Instead, let us bring them into the light and help them to see the value that continued learning can bring to organizations...
Everything about L&D is focused on doing learning, producing learning, delivering or facilitating learning, reviewing learning, evaluating learning, and finding new people to learn with. That's a lot of learning!
But workplaces aren't populated exclusively by L&D specialists. Other professionals, notably in the fields of operations and finance, may look at the cold figures being spent in pursuit of development and training and not see their true importance.
Here are 10 arguments you can use to convince the doubters.
1.Everyone (else) does it
Growth marketer A.J. Agrawal says,: "There're always new skills to learn and techniques to adopt.
"The most successful people in the world understand that they must continuously learn to be successful. For us to live life to the fullest, we must continually look for ways to improve."
2. If we don't do it, we'll lose out
Skeptics may see investment in learning purely as a cost, not a benefit, with negligible return on investment (ROI). But a valid counter-argument is, "If you think the costs involved in learning are high, you should examine the extremely high business costs of not learning."
Cath Convery, head of operations at the U.K.-based L&D consultants Explosive Learning Solutions, says, "We're seeing increases, across Europe particularly, in learning that's linked to business requirements.
"All L&D activities can make a direct impact to a business's bottom-line, but they won't if L&D professionals don't start emphasizing the ROI that can result from their work, and link their efforts directly to the business need. That's the key: to ensure that L&D professionals are driving true business value."
3. Learning changes things
Any organization that wants to grow and flourish needs to invest in its workers through continual L&D.
Given the rapid pace of change in the modern business landscape, your workforce needs to continually develop new knowledge and new skills to enable your organization to compete effectively in the marketplace.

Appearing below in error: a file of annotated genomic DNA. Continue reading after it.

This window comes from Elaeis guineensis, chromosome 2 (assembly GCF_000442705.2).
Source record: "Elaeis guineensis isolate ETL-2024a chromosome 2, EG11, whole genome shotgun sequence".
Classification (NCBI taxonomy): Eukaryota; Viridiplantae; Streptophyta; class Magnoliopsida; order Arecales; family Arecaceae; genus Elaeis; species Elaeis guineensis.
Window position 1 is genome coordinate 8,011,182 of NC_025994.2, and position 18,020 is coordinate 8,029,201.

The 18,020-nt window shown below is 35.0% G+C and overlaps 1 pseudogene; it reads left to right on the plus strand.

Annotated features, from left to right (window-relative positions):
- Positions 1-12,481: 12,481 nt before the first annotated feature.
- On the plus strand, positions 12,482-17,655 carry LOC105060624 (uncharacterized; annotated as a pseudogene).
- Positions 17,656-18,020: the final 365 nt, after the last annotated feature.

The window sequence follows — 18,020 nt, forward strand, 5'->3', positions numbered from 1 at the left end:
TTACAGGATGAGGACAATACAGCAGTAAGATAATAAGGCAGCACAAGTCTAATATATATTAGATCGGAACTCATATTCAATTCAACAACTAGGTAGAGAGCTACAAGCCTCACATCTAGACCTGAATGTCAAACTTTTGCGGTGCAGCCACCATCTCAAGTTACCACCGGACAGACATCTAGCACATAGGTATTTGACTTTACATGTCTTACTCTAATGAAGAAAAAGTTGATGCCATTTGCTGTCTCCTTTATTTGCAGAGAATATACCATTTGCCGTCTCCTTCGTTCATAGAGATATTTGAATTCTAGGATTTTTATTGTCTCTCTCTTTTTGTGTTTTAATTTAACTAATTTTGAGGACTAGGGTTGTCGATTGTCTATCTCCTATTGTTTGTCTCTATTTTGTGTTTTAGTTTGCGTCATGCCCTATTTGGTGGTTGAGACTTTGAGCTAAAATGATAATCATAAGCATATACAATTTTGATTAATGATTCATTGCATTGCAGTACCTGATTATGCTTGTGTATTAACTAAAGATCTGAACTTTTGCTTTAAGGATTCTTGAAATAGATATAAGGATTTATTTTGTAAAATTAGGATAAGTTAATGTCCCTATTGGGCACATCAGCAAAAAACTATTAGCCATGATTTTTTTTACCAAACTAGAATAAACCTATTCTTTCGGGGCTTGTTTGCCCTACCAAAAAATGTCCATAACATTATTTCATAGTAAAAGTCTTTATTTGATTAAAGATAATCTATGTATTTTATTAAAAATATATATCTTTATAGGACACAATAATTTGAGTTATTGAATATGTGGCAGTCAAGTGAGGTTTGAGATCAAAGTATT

4. It leads to new opportunities
For individuals, learning helps to broaden horizons and encourage self-development. With their new knowledge, they may be able to identify new opportunities for your organization, or identify more efficient ways of working. L&D activities can expand your people's list of contacts, including potential customers.
5. Learning makes you happier
Learning can be tough but, according to Agrawal, "Studies have shown that the more ambitious goals we set, the happier we are, especially when we achieve them. Personal development is a way to guarantee us serenity from within."
6. It improves productivity and reduces costs
Happier workers tend to be more productive and engaged. They may stay longer with your team or organization, not least because they feel that you value them by investing in their development. That reduces your organization's recruitment, selection and onboarding costs.
7. Learners can inspire and teach others
People who've acquired knowledge or skills can pass that information to others. Indeed, Agrawal says, "The only way to mastery is through teaching. One of the best feelings in the world is teaching others what you've learned.
"As a leader of your organization, you need to make learning a part of your culture. Teach others what you've learned. You should become such a great teacher that your company can run itself without you there."
8. It makes your people more valuable
This is a trickier concept to sell because it implies that, having learned new things, workers will become more valuable to other employers.
However, by the same argument, the "learned" worker becomes more valuable- that is, more efficient, effective and productive - to your organization because of their learning.
It's your organization's responsibility to sufficiently interest, incentivize and motivate that marketable worker to stay working for your organization, and not take their knowledge and skills elsewhere.
9. Learning encourages commitment
Today, perhaps more than ever, workers are "time poor." So the potential learner must see the benefit of doing it. Explain what he or she can gain from the learning. Will it give him a chance to take on higher responsibility? Will it make him a stronger candidate for promotion?
If your team members can see that you are committed to their development, the payback will likely be their increased commitment to you and your organization.
10. Learning keeps the brain active
As you can see from this Mind Tools article, learning boosts the connections within your brain, and your brain can then apply that learning to other areas or problems. So, the more you learn, the better you get at learning!
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